Every time I tell this story, it makes me afraid all over again. But. I lived. So I am thankful for this story. It reminds me that I can survive. And that I never have to live that way again.

Present Tense

Here is a link to the video on Youtube. My daughter made the video when she was 10 yo. Thanks, Lil.


I am four years old.  They are fighting.  I don’t remember the words now, but they are yelling.  Fuzzy scenes, like cloudy dreams, blurring in and out of focus.  Down in the basement, in the laundry room, I hear hot voices and cold words.  I peek around the corner.  He pushes her down on the concrete floor.  She’s weak, flailing, grabbing with desperate hands.  She can’t resist.  She scrambles up when she sees that I’m there.  She stutters a lie through tears, “I’m okay.”  She says it certainly.  Forcefully almost.  But I see the truth in her eyes.  She’s scared and we both think she’s going to die.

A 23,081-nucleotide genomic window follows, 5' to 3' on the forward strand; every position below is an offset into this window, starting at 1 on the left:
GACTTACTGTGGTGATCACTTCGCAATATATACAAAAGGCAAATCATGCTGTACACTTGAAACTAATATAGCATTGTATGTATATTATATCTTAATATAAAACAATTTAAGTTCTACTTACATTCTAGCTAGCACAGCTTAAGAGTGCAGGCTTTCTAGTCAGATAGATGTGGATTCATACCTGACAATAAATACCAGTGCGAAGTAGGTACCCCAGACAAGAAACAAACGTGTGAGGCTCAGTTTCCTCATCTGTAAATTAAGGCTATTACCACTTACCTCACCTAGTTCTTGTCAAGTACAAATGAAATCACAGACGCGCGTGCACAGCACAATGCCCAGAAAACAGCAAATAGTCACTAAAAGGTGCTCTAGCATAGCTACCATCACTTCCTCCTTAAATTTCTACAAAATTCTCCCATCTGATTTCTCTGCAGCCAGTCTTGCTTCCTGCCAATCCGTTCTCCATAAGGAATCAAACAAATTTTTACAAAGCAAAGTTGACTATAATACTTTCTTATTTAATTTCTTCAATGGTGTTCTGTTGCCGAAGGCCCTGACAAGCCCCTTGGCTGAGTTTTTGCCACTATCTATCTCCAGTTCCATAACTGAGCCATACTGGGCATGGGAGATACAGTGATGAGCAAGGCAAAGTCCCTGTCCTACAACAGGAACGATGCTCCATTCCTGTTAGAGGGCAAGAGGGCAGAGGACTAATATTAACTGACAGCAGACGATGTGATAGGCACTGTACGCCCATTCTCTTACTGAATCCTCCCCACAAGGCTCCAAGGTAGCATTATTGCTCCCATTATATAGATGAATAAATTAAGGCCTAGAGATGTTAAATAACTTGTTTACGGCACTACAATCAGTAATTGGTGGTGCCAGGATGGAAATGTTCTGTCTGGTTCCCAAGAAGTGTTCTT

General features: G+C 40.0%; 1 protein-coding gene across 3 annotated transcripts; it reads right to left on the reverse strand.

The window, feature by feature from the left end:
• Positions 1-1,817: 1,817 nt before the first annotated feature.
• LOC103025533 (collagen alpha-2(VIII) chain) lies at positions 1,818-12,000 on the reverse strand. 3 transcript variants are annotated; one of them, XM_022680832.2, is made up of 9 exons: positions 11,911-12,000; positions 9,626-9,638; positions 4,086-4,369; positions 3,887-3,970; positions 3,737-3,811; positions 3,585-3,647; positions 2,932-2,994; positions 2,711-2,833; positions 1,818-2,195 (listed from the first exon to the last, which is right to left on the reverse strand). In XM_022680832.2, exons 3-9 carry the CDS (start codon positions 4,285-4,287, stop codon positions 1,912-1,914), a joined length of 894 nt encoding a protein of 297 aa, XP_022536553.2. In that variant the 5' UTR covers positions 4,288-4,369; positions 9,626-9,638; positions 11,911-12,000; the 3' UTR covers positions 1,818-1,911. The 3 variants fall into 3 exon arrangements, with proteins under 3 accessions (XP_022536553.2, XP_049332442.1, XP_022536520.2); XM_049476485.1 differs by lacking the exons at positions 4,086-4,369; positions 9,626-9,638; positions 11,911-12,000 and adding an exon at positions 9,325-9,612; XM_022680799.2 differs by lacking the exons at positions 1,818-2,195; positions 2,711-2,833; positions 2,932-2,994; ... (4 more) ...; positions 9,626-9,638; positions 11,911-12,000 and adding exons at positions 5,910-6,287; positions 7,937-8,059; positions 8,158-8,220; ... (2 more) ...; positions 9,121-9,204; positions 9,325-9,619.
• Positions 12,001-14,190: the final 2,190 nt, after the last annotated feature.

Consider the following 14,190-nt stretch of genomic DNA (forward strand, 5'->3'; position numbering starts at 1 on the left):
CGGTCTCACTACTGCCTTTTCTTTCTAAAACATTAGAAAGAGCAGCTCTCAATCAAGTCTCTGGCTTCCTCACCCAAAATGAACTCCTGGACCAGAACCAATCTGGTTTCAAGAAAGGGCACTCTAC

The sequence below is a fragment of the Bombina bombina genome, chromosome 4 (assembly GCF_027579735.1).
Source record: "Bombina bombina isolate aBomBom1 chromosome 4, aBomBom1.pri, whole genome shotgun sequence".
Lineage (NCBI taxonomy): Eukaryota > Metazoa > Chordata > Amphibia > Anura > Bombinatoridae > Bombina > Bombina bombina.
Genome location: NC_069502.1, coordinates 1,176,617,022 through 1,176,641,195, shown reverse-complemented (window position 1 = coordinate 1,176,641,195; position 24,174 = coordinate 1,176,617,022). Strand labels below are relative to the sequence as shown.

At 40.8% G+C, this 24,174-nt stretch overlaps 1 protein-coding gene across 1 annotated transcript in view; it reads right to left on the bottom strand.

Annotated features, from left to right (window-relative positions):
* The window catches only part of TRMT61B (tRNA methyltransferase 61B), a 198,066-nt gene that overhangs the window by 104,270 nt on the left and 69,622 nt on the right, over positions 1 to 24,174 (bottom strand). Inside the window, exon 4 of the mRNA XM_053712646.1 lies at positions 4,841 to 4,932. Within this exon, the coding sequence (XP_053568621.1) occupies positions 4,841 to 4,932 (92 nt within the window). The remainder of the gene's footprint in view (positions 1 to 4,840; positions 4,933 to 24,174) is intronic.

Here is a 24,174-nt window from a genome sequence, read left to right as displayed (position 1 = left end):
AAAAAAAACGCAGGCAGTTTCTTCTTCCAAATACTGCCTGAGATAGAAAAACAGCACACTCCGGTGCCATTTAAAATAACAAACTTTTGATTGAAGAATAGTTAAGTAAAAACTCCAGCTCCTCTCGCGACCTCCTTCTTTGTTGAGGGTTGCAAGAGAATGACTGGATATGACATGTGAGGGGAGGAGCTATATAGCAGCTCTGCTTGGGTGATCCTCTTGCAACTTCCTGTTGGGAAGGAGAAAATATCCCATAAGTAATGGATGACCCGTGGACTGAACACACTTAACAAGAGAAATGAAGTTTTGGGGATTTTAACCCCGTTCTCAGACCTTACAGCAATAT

My mother has long, dark hair.  She would look like a Native American mother warrior with her tan, lined face and downward-turned eyes/mouth except for her bangs.  She won’t wear her hair without bangs.  She fell out of a moving car when she was just five years old.

Her forehead is scarred from the accident.  It is a terrible mark.  It’s dull purple with blue and yellow streaks, permanently bruised somehow.  It has deep white ridges where the flesh comes together to hold back brains, blood and skull.  It looks as if the bone just under the skin is broken and could spill its contents from the slightest pressure.

I touch it as if it could bite me.  It is tough though, surprisingly and sufficiently.  It’s troubling, remarkable and totally unbelievable that someone could have such a scar and be walking around performing everyday tasks.